Some weeks ago, I had asked a women-only list how to engage a bunch of 5-12 y.o kids with science and math via linux in a fun, engaging way. Telling kids to learn foo-programming language is not my idea of a fun learning experience. My dislike for multimedia learning tools in pirated CD's with propreitary software extends to gizmos like playstations and Wii (no offense).

I'd love to see floss tools that teach algebra and geometry in a fun way without the scary "math" word, but existing floss tools are highly limited in quantity and mostly target the pre-teen and teen's for Science learning. Think, which is at the other end of the spectrum expecting some user/learner contribution, a wee bit much for a 5-7 y.o to grasp. 

When I saw a similar post by Adam, who is looking for kids games, the thought of sharing the interesting responses these women gave came up but I cant post their experiences sans permission, so I'll just post the links and names of the games they responded with.

#0. Squeak or Scratch.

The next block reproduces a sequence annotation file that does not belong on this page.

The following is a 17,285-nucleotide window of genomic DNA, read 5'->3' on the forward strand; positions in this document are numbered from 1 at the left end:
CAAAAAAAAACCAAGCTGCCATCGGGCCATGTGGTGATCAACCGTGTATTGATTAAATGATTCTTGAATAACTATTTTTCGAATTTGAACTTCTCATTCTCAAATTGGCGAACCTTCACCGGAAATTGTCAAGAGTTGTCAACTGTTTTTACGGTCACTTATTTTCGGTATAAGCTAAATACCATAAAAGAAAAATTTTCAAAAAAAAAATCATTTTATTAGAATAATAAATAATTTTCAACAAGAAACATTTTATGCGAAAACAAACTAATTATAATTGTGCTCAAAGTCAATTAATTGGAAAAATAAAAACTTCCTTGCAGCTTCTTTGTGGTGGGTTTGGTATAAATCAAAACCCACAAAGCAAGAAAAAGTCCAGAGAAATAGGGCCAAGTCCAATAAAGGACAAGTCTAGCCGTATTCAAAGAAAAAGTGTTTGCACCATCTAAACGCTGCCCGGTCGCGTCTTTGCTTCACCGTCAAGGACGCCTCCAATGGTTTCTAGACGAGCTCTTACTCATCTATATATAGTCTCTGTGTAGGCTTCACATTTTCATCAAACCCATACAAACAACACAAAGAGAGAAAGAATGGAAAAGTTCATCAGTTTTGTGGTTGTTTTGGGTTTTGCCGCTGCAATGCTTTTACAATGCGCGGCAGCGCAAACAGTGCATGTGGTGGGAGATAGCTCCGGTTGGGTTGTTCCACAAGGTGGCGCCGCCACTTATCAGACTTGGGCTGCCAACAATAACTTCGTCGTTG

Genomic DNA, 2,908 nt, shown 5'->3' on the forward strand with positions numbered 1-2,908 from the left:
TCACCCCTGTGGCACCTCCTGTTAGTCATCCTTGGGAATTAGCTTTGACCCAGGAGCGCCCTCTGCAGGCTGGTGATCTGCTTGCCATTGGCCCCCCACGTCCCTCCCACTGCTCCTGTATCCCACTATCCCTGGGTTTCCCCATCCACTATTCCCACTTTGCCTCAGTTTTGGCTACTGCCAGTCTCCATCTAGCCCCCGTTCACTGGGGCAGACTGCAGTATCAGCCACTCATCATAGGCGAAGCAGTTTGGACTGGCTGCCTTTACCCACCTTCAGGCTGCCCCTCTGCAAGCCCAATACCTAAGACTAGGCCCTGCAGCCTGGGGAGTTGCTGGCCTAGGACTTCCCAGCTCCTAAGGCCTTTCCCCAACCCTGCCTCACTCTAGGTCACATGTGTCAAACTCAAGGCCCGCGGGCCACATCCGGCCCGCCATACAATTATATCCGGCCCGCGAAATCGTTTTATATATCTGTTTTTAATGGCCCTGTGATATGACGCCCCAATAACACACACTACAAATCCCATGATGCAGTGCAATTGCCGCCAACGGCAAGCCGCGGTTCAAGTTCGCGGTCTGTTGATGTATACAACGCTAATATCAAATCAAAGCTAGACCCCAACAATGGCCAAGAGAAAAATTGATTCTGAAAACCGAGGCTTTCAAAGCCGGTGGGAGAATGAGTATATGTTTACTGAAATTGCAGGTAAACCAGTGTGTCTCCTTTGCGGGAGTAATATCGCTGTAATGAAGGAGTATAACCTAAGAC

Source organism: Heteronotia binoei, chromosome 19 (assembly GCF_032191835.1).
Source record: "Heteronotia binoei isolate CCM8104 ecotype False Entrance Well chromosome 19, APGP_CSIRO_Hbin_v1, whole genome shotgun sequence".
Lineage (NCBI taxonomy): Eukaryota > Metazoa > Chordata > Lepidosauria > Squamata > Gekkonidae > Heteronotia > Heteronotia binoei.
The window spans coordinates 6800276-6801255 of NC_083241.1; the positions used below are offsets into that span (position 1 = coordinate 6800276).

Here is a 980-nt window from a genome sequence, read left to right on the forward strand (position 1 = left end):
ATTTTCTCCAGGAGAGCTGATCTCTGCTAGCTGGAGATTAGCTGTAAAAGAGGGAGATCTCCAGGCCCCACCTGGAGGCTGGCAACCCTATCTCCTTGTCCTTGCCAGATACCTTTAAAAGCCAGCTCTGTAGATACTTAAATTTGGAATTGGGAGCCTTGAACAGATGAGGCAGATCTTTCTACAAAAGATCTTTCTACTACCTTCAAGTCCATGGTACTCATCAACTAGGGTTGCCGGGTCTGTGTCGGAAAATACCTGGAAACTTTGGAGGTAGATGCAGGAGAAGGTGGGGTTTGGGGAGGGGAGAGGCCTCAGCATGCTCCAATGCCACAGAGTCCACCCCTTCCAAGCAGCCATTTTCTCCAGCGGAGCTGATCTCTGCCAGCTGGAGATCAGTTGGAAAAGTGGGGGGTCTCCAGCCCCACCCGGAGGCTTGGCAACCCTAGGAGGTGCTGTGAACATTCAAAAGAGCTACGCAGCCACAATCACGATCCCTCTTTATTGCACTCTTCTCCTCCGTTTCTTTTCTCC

#1. MIT also has the physics simulations gallery on their Scratch site.

#2. A TED talk by Alan Kay about teaching kids

#3. TUX racer game.

#4. Yahtzee game.

#5. Mahjongg. [I think this is a good pattern matching and visual game]

#6. A hello world programming book for teens and maybe even pre-teens.

#7. World of Goo : [physics based puzzle construction game for kids]

#8. Blender.

#9. Pingus, available in the Ubuntu repository.

#10. Picocricket (basic microcontroller programming, sensors, actuators):

Some links from Adams blog need internet access while others dont.


#11.  [apt-get the recent GCompris version from Thomas Petazzoni's Unofficial debian repo]


Returning to games that you can install on your linux machine, there is a whole range of games available in the debian/ubuntu repos and your default Ubuntu installation categorizes the logic games under Applications>Games>Logic, and the ones which I like are Klotski, Five or more, Same Gnome and Sudoku. Some kids (under 10 yrs) love Mahjongg, but then some games are suitable for anyone interested enough to try it.
Having said that, I still feel that a machine cannot (and should not) replace the human touch. The natural curiosity of a kid's mind is something a machine can never replicate, currently atleast. That is where atleast one parent or relative or friend or teacher who makes science interesting will help a kid assimilate and relate to science a lot more than schools dumping linux or science on them in grade 5, or whenever it is that schools introduce computers to kids. For example, Just spin a yarn around the Chinese postman problem, and the kids wont even realise they solved a wee bit of graph theory.  This may perhaps be my cognitive bias speaking so i'll just echo Stephen's thoughts : (a must read).